Eight months after Armenia’s defeat in Nagorno-Karabakh, a region of Azerbaijan controlled since the 1990s by Armenian separatists backed by Yerevan, maps have become one of the main points of contention between the two countries .
These mark the location of minefields scattered across Nagorno-Karabakh and the rest of a region controlled for almost thirty years by Armenia, and which Baku has been claiming since the signing of the ceasefire. in November 2020. A sign of their importance, they have been transformed for Armenia into a currency of exchange: on June 12 and then again on July 3, the two countries announced that they had exchanged 30 Armenian prisoners for plans giving the position of nearly 200,000 mines across the region.
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For Baku, this soil contamination represents the main obstacle to the “Great Return”, a plan for the repatriation of some 600,000 Azeri citizens expelled by Armenian troops during the first Nagorno-Karabakh war, which ended in 1994. A return that does not can be done without huge investments in infrastructure and prior demining.
The attraction of returning
“The priority is to support reconstruction operations, we operate according to infrastructure projects”, explains Samir Poladov, deputy director of the Azeri mine clearance agency (Anama). Near the demarcation line between Azerbaijan and the territories still held by Armenian separatists, Russian peacekeeping troops have also started demining operations.
Despite the red signs with skulls on the sides of the road, the attraction of the return remains too strong for some: according to figures from Anama, 17 civilians were killed and 32 injured by mines and other explosive devices since the end of the conflict, the majority of people have come to revisit their native village after several decades of absence. Two Azeri journalists as well as an official died in June in the explosion of one of these devices.
“I understand those who have wanted for many years to return to their homes, but I must ask you to wait a little longer, until the demining work is finished”, said authoritarian President Ilham Aliyev in February.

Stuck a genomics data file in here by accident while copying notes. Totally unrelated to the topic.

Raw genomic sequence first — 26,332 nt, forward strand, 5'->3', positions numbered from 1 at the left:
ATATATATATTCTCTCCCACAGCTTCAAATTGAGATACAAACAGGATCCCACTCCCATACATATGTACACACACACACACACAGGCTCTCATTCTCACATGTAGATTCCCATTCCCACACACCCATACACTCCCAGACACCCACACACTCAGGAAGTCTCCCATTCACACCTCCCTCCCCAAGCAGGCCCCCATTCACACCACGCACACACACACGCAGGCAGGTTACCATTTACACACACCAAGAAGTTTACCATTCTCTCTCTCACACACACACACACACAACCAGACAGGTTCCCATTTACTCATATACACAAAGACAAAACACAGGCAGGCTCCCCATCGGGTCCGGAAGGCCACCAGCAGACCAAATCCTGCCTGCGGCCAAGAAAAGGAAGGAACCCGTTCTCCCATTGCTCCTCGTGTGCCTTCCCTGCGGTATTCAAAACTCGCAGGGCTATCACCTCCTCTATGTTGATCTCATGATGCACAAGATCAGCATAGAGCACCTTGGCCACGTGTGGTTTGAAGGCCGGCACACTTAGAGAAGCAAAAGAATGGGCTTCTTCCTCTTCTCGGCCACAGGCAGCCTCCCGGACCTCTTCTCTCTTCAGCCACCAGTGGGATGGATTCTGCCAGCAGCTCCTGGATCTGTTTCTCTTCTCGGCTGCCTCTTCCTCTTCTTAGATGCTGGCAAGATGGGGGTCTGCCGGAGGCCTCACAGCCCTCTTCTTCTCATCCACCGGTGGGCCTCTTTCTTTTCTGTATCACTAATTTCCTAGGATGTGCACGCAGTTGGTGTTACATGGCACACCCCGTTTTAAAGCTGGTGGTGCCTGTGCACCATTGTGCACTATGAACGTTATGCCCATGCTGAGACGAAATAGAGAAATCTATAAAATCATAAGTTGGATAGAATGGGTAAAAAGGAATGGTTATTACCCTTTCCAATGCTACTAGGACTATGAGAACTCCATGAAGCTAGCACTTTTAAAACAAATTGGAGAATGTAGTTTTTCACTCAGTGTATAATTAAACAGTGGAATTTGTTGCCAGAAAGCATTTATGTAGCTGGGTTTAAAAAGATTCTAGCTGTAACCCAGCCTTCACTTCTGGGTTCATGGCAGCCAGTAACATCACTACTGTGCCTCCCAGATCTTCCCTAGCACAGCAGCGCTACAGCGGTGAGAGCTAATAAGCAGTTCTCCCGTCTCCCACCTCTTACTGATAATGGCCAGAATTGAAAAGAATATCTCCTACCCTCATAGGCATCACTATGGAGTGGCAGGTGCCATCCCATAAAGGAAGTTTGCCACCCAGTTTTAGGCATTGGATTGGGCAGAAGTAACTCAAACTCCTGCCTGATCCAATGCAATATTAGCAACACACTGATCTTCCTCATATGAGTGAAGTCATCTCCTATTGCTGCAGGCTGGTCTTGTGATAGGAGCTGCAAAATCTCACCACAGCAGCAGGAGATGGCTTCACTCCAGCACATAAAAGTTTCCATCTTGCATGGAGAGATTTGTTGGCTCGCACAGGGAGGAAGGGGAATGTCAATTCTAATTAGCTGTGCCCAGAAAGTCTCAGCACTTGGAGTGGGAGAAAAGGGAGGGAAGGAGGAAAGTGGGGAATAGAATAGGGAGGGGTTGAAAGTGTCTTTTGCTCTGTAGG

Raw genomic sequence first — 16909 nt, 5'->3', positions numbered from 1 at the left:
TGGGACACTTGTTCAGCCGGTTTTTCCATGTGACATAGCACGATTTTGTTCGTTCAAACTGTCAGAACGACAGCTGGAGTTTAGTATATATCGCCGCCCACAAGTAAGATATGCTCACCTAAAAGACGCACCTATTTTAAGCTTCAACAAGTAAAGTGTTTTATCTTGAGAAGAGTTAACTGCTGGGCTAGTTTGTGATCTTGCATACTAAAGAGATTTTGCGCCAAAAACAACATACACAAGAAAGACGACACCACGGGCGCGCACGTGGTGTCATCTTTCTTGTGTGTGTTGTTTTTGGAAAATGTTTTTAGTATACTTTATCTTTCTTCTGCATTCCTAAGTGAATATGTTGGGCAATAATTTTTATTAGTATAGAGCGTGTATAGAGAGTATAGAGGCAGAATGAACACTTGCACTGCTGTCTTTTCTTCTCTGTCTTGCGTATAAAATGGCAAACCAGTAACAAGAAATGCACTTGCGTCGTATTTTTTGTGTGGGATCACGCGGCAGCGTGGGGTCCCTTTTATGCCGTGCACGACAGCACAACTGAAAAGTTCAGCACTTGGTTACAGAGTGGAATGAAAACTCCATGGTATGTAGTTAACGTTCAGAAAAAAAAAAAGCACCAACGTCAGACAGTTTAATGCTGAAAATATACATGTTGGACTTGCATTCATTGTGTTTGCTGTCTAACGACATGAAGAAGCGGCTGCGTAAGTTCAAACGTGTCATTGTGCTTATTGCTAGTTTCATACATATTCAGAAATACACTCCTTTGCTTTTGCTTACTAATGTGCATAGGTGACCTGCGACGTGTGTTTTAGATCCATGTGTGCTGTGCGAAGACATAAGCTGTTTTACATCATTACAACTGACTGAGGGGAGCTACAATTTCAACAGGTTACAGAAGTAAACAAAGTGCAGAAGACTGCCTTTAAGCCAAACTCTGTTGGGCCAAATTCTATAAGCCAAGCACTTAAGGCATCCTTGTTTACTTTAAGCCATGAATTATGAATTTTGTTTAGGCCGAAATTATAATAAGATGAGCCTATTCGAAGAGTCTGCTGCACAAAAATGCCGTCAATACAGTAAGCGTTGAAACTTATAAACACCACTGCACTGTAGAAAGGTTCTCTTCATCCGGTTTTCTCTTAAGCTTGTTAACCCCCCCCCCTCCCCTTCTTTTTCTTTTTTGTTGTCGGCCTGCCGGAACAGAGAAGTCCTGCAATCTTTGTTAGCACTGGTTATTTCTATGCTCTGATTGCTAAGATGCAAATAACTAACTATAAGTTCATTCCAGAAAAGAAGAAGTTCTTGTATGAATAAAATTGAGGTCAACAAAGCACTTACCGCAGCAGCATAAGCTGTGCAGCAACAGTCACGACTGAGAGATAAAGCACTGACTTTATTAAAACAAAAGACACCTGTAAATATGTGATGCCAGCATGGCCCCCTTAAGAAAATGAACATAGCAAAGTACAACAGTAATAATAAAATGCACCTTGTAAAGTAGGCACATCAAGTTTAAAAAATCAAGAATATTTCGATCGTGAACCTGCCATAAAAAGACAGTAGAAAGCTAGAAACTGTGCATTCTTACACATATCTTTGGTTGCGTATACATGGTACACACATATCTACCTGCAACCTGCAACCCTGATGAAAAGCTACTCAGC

Slow mine clearance
The expulsion of Azerbaijanis in the 1990s, but also the recent forced exile of the Armenian populations who lived in the territories recaptured by Azerbaijan last year, complicates the task of deminers. “When we do preliminary surveys, the local population is usually the first source of information, but in this case there is no longer any.”, concedes Samir Poladov to Baku. The Azeri authorities assure that the mines were laid in two waves: first in the 1990s, then last year when the Armenian troops retreated.
The work is slow and meticulous, and could take at least a decade. In an area in the south of the country not far from the Iranian border, 35 deminers from Anama (out of some 550 deployed throughout the region) were clearing the 30 meters around a future railroad in front, eventually lead to the Azeri enclave of Nakhitchevan. An area 1,200 meters long and 60 wide, excavated since January and in which deminers have already found more than 1,000 mines. “It’s a mix of old and new mines, anti-personnel and anti-tank mines”, assures Mamat Mamedov, one of the representatives of Anama.
The problem is not limited to the area under Azerbaijani control either: in the town of Stepanakert, still held by the self-proclaimed Republic of Artsakh, local authorities announced in January that they had defused nearly 30,000 explosives. . Neither Azerbaijan nor Armenia are signatories to the Anti-Personnel Mine Ban Convention.
The Nagorno-Karabakh conflict in dates
Le Haut-Karabakh, populated mostly by Armenians, seceded from Azerbaijan, leading to a war that left 30,000 dead in the 1990s.
Between September 27 and November 10, 2020, Azerbaijan, with Turkish support, launched all-out war against the Armenians of the self-proclaimed Nagorno-Karabakh Republic. Fighting which turned to the advantage of Baku.
Russians, which have a base in Armenia, have deployed 2,000 peacekeepers for a minimum of five years.
A high human toll : Up to 8,000 combatants, both sides combined, are believed to have lost their lives during this 44-day conflict.